The varied sonic direction this 16-track project helps KLY explore a range of moods and emotions. Although the romantic inclination continues on "Patience," "Friendzone," and "Finesse" cuts like "Been A While" and "Suppose" take on a regretful tone.

"Red Forest" is itself distrusting and is a standout joint that embodies the trap soul sound KLY has perfected. The production perfectly compliments his songwriting as it does on the Ycee-featuring "Local," which fuses a dreamy soundscape with recurring guitar strums. It's on tracks like these that the character of Keep Love Young comes to the fore. The added dimension of intriguing melodies, local slang and vernacular lyrics to 808-laden beats is a feature of "Umbuzo," "Intombi," "The One' and 'Bite."

Kly - Umbuzo youtu.be

A surprising collaboration occurs is "The One," with electronic/pop duo Locnville adding their 2 cents on the dancehall-tinged afropop tune. These tracks are where KLY shines the most as an artist, separating himself from his influences and carving out a distinct sound. The texture of these tracks places them in a general sonic area code but localises them enough for his primary fans. It's South trap soul—an exploration of having to navigate relationships as "a Zulu kid with some passion."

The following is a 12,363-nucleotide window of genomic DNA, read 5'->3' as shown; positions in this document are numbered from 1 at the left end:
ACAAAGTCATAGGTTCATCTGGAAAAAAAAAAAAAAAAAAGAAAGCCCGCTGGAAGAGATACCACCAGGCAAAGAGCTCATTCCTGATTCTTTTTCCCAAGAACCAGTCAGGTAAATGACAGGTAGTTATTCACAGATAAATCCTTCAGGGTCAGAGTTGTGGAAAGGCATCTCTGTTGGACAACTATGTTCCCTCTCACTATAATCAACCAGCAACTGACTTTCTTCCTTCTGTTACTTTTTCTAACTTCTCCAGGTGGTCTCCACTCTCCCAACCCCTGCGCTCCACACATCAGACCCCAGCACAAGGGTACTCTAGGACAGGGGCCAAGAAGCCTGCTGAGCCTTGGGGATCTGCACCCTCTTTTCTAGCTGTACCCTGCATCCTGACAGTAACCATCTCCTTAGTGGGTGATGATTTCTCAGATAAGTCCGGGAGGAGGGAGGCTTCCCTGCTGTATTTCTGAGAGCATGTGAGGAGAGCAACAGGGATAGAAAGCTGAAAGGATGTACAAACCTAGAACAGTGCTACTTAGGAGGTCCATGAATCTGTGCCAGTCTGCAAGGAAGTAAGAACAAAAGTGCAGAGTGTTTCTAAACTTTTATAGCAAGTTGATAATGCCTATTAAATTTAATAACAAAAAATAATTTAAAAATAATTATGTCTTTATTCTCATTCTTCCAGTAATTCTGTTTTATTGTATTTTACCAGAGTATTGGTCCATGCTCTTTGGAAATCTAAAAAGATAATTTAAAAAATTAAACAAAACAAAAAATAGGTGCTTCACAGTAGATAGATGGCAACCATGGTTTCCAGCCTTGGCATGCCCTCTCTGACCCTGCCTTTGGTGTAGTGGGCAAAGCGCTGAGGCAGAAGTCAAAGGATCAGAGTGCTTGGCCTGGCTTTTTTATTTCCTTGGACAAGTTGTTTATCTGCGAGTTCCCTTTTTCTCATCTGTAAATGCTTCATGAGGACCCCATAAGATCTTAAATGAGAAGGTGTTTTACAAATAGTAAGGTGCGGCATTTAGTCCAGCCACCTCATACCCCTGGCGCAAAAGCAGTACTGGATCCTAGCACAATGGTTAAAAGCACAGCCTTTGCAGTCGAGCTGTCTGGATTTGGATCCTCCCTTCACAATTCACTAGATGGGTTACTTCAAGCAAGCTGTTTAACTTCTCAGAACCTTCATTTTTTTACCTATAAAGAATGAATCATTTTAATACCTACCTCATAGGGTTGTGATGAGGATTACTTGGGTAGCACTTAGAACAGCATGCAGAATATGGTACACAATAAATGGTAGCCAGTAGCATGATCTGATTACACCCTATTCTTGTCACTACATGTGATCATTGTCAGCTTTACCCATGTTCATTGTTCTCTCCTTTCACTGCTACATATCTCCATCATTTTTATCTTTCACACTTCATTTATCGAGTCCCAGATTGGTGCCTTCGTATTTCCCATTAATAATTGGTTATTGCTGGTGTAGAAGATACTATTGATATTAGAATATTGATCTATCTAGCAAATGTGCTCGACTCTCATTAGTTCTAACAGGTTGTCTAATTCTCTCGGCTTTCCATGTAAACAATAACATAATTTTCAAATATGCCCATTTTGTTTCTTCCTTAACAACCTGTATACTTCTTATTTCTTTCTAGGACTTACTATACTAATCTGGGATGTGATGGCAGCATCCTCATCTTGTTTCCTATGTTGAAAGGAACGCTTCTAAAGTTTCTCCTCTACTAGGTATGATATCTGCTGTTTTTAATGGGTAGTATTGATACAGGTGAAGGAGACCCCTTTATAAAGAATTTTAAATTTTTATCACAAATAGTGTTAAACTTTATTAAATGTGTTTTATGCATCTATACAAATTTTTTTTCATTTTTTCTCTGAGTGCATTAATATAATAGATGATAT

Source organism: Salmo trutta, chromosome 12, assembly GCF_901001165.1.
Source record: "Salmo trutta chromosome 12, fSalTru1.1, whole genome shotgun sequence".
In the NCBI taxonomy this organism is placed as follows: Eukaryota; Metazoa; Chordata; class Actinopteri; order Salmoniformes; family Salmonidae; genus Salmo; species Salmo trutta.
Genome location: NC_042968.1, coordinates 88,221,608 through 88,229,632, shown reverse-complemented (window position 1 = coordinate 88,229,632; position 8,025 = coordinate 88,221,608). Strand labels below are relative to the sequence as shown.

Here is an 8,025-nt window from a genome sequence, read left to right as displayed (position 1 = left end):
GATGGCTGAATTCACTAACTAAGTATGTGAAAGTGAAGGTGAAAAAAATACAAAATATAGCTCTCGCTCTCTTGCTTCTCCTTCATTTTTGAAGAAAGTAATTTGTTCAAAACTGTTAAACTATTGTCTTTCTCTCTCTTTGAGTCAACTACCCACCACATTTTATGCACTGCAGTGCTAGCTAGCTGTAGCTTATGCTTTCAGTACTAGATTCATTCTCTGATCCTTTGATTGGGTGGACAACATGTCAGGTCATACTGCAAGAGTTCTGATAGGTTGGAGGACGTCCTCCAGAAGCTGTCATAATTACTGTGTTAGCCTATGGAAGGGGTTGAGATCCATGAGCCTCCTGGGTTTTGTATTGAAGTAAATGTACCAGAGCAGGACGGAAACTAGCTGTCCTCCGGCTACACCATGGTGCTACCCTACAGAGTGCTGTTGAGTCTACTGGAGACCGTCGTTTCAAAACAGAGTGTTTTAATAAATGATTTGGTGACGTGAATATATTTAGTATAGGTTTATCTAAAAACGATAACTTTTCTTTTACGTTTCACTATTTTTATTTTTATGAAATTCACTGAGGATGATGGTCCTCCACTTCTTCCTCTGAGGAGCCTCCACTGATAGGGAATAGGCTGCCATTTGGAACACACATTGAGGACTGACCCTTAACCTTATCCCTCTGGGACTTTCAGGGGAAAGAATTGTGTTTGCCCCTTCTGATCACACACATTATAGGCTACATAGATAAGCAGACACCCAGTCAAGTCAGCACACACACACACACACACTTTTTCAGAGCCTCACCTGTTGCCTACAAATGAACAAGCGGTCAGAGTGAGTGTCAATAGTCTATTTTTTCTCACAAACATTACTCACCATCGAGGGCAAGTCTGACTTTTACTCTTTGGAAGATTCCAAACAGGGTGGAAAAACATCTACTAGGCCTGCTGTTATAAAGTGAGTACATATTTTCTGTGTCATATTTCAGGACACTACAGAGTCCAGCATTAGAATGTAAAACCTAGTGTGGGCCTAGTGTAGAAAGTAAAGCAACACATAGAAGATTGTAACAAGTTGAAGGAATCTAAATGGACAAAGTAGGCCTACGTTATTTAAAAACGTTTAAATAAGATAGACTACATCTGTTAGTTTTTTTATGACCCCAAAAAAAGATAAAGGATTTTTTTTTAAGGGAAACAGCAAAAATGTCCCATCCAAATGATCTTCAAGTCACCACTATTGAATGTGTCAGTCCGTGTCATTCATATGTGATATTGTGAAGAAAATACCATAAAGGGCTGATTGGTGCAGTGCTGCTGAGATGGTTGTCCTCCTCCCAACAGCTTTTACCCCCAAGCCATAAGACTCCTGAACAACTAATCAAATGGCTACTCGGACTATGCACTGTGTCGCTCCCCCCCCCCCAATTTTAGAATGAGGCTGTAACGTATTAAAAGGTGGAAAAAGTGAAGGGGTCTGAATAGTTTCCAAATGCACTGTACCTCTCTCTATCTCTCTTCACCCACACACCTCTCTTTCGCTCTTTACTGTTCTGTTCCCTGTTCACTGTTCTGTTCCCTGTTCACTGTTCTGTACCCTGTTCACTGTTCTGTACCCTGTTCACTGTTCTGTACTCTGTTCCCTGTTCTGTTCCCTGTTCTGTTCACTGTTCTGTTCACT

Keep Love Young isn't so much KLY coming into his own, but daring to lead the direction of bass-heavy, soulful RnB in South Africa. The album doesn't alienate early fans, but sees him mould his varied inspirations into a richer sound. It's interesting to see how his sound will develop, but for now the lush production, textured storytelling, thumping 808s and dreamy soundscapes are worth several replays.

Download Keep Love Young here.


‎Keep Love Young by KLY itunes.apple.com

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The front page of The New York Times on January 16, 2019